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Deegan nominated for U20 World Player as Irish contend for first World Championship


Ireland U20 Max Deegan. Photo: Matt McNulty/Sportsfile

Ireland U20 Max Deegan. Photo: Matt McNulty/Sportsfile

Ireland U20 Max Deegan. Photo: Matt McNulty/Sportsfile

Max Deegan has joined Garry Ringrose (2014) and JJ Hanrahan (2012) as the third Irishman to be shortlisted for the U20 World Player of the Year.

The in-form number eight will look to go one better than both of his predecessors by claiming the prestigious accolade.

It is a hot contest for the individual award as England's Harry Mallinder, son of Northampton coach Jim, New Zealand's Shaun Stevenson, South Africa's Curwin Bosch and Japan's Ataata Moeakiola are also in the pot.

The voting will take place on the public forum that is Facebook which can lead to a popularity contest rather than a 'world's best' outcome.

In hindsight, the overall winner is almost guaranteed to become a fully-fledged senior international, Ringrose losing out to one Springbok in Handre Pollard and Hanrahan to another in Jan Serfontein.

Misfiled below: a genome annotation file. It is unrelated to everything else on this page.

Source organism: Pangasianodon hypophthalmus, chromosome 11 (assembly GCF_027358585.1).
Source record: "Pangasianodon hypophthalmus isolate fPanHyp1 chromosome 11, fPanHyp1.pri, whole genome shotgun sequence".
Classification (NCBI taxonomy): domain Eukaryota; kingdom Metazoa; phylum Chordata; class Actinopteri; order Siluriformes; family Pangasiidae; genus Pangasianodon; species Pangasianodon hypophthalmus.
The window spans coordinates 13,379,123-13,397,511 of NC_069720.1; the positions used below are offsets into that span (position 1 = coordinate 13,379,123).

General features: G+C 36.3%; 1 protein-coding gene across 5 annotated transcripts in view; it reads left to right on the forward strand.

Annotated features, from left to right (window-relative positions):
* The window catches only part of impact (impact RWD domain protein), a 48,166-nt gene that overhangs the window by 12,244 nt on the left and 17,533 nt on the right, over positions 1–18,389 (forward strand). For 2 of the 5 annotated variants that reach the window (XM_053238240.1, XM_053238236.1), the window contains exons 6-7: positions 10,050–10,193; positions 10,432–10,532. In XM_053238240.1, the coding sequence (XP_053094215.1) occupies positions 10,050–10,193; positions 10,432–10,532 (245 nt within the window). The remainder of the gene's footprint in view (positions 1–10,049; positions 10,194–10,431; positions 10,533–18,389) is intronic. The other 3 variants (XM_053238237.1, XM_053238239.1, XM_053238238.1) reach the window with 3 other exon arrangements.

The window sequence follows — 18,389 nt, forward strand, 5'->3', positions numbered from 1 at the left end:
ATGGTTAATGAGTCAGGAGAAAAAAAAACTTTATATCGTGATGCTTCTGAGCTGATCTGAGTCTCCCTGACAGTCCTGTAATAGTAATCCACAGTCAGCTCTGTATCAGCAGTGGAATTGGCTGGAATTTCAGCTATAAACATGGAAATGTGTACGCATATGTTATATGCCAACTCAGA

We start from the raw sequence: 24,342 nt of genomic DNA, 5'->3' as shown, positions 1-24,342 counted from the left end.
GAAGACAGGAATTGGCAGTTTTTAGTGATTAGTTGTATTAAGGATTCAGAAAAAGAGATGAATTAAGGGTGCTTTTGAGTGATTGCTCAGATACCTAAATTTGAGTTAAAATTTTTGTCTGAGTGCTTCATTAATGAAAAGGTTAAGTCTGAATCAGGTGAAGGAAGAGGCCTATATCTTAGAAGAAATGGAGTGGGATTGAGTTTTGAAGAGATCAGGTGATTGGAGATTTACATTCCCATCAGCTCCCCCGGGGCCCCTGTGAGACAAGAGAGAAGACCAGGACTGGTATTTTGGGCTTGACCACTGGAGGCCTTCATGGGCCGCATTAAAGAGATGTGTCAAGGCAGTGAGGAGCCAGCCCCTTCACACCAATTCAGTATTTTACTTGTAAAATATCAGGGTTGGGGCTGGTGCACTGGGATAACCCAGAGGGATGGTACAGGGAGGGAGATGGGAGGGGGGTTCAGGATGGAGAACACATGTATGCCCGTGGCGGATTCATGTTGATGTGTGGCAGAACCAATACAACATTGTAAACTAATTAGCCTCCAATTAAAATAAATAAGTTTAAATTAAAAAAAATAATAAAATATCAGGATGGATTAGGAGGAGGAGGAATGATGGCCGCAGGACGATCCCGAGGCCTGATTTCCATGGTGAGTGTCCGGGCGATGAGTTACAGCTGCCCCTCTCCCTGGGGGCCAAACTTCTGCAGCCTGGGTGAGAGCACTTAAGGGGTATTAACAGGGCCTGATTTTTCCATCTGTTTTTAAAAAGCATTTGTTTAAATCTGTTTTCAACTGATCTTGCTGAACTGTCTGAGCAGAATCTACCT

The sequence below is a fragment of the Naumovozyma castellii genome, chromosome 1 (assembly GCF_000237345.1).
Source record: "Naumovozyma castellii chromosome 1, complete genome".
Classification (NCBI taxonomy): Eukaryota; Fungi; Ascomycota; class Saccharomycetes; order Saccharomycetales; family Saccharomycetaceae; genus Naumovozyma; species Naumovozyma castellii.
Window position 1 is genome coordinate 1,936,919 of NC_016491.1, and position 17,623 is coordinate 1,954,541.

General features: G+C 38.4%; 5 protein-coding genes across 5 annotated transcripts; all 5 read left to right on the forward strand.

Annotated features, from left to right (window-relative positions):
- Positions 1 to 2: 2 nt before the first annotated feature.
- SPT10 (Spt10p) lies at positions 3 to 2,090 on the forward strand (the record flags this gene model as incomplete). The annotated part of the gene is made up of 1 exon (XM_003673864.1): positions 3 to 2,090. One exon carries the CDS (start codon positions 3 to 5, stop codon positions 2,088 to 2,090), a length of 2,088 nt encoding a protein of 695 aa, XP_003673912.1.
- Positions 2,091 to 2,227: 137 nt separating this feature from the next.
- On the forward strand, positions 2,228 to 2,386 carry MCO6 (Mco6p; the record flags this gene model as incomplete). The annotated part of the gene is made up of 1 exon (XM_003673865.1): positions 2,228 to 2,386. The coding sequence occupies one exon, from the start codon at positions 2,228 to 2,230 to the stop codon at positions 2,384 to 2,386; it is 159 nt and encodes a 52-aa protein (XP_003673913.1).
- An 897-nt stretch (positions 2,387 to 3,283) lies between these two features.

The Leinster Academy loose forward would gladly forsake the individual prize for the collective one of becoming the first Irish squad to win this tournament.

In truth, captain James Ryan, loose-head Andrew Porter and full-back Jacob Stockdale could all have been nominated as well, such has been the consistency of performance from their shock wins over Wales (26-25) and New Zealand (33-24) before they tamed Georgia (35-7) in the last Pool match of the campaign.

They simply refused to bow to their increasing injury pile-up, losing Cillian Gallagher in the lead-in to the semi-final bombardment of a highly touted Argentina (37-7), in what was the most complete in-tournament performance by an Ireland outfit at any level.

However, this was quickly tempered by how England laid waste to South Africa (30-7) in the second semi-final on Monday evening.

Ireland will be the underdogs, even though the hosts' coach Martin Haag had the cheek to label Ireland as favourites.

This, despite the fact, the English will be at home in Manchester in their seventh final from nine editions of the competition of which they have won two in 2013 against Wales and 2014 against South Africa.

The Irish have been moulded out of a unity of purpose and an uncommon bond, generated by coach Nigel Carolan, which has given them the extra edge to come through hard times.